Depending on how and where you live, you will experience substantial savings on utility costs in Costa Rica, living in this Central American paradise. There is no need to pay heating bills anywhere in the country–a huge saving over the $300 per month you pay for heat in northern climates just to survive the winter! Water is abundant and high quality. Phone, Internet and cable TV packages are reasonably priced.
Other than housing, electricity will be the biggest expense for you. If you choose to live in the beautiful Playas del Coco and Playa Hermosa areas, you will likely need to air condition your residence to some extent. Not only do temperatures remain around 70-90 degrees all year long, but the average humidity is between 70-90% during the month of May through November depending on your exact location. Mid-November through April the humidity averages from 25-60%. Without AC, your home may be too hot and humid for you to feel comfortable, and you may also find it a challenge to stay ahead of mold and mildew growth. However, ceiling fans will alleviate this, depending on how you like it.
So, what can you expect your monthly electricity bill to look like? A two-bedroom, 1000 square foot house will cost about $125 per month to cool. If you only cool your bedroom at night, your cost could be around $80 a month. If you run two or three AC units all day and night in a larger home, your monthly bill could reach $400. It all depends on your standard of living and how you feel comfortable.
Some have wondered why electricity costs are so high in a Third World country that gets most of its electricity from renewable sources. Some expats believe they are victims of “gringo pricing,” meaning they believe that the local utility knows that they are foreigners and charges them more than their Tico neighbors. That is absolutely false! The truth is however, your electricity bill IS likely higher than your Tico neighbors because the electric company’s rates favor low consumption. Coopeguanacaste is the electricity provider for the area. It charges 11 cents per kilowatt hour (kWh) for the first 200 used. After that, the rate increases to 15 cents per kWh. The Ticos simply consume less energy, so they may stay below the 200 kWh threshold. Even in very hot climates, most locals do not air condition their homes. Generally speaking, they have smaller refrigerators and stoves than their foreign neighbors, and they do not use (or in some cases even own) energy-sucking appliances such as water heaters, ovens, toasters, clothes dryers or hair dryers. If you are accustomed to using these types of appliances then, yes, your utility bill will be significantly higher than your Tico neighbor’s.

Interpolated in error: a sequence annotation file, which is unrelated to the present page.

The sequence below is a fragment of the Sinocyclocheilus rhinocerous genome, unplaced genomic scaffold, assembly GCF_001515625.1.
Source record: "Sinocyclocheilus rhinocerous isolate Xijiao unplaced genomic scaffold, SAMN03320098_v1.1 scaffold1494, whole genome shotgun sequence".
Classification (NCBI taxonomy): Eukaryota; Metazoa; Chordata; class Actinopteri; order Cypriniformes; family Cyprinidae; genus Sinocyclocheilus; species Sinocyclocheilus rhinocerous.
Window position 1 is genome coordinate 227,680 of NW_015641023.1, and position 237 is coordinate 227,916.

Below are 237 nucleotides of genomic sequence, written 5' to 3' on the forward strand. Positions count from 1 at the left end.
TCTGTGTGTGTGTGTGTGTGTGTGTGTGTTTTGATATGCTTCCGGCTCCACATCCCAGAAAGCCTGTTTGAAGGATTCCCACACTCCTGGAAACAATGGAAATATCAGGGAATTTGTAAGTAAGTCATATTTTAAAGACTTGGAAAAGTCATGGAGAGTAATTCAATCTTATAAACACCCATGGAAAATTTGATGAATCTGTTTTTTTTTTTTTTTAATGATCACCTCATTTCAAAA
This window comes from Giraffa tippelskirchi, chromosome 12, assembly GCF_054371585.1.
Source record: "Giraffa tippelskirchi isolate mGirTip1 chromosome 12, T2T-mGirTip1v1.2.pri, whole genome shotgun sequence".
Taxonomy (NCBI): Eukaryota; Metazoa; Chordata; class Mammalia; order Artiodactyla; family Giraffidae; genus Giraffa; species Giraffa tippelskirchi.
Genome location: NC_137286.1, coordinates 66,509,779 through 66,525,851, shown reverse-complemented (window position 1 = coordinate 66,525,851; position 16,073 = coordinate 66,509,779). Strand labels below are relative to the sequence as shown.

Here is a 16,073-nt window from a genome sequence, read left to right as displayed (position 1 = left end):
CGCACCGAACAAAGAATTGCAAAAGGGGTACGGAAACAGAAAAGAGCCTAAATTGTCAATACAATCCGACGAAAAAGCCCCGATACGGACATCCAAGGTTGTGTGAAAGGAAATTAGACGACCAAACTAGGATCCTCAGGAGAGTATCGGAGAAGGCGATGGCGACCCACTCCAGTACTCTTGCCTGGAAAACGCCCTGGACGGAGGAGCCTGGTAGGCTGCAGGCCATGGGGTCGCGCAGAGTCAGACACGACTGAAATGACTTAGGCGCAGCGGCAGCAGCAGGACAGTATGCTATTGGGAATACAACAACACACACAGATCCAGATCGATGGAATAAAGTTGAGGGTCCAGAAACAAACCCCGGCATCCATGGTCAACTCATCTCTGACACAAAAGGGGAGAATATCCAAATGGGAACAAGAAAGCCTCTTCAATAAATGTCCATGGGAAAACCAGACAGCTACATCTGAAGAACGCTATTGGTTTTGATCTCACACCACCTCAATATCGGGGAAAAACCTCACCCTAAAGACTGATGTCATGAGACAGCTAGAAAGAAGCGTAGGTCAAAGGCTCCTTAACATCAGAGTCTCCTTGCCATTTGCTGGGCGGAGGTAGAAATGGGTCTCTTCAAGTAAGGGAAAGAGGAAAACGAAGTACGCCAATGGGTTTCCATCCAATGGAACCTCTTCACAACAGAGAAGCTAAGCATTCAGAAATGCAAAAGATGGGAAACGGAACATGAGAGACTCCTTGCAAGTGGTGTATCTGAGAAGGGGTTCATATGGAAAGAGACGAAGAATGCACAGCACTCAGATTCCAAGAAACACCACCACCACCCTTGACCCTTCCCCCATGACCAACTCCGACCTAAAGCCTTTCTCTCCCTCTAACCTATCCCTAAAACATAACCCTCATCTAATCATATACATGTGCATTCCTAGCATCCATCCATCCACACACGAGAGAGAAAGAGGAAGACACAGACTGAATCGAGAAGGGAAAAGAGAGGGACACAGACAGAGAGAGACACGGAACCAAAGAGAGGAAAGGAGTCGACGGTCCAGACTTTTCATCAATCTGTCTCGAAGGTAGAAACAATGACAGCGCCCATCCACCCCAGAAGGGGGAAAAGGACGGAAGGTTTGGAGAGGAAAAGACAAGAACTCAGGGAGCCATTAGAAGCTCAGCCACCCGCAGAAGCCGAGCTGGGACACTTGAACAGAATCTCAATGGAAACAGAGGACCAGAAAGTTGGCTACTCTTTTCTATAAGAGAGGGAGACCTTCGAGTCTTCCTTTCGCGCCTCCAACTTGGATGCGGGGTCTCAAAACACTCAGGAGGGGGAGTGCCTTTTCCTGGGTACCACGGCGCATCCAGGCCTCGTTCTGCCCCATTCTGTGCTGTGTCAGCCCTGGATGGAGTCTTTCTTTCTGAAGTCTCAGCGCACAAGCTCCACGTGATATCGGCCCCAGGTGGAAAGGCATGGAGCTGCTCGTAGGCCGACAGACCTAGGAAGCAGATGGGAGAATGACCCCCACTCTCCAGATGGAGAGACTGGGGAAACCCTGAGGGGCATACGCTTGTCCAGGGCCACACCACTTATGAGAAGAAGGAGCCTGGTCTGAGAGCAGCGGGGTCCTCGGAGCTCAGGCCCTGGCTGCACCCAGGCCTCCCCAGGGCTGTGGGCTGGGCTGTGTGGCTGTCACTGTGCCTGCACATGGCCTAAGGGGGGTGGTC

So, depending on where you lived before moving to Costa Rica, and how much electricity you consume now that you are here, your monthly utility bill could be lower or higher than you are accustomed to. It is really quite unique to each individual.
Phone, Internet and cable TV packages run about $80 a month. There are several companies offering these services. Kolbi and Claro offer phone, cable and Internet bundles. Movistar is a cellphone service, and CableTica and Sky Satelite offer satellite TV and Internet packages. Most offer excellent services, but it is important to do your homework and see what services are the best in your area and have the most attractive prices. Talk to neighbors and other expats for recommendations.
Costa Rica doesn’t have city gas, only tanks of propane gas, which can be purchased in most small grocery stores. You only buy the tank the first time; after that, when your tank runs out, you simply exchange it for a full one, paying only for the actual propane.
As far as sewage goes, it is “to each his own.” There are a couple of exceptions in upscale neighborhoods in San Jose and Escazu where there are community sewage lines, but in the rest of the country each home or condominium complex has it own septic tank or other wastewater treatment system.
Garbage pickup is typically done twice a week and is the responsibility of the municipality where the property is located. The cost is minimal and is paid when you pay other municipal taxes.
Costa Rica has excellent quality water which is readily available and reasonably priced. Monthly bills for water for normal household usage will be $10-15 per month. If you are watering your lawn and garden every day, that is a different story. Your real estate agent can let you know the particulars of the availability of water in your specific area.
As most expats will confirm, life in Costa Rica may cost less than where you lived before, but it will most certainly be a happier, healthier life that you lived before!
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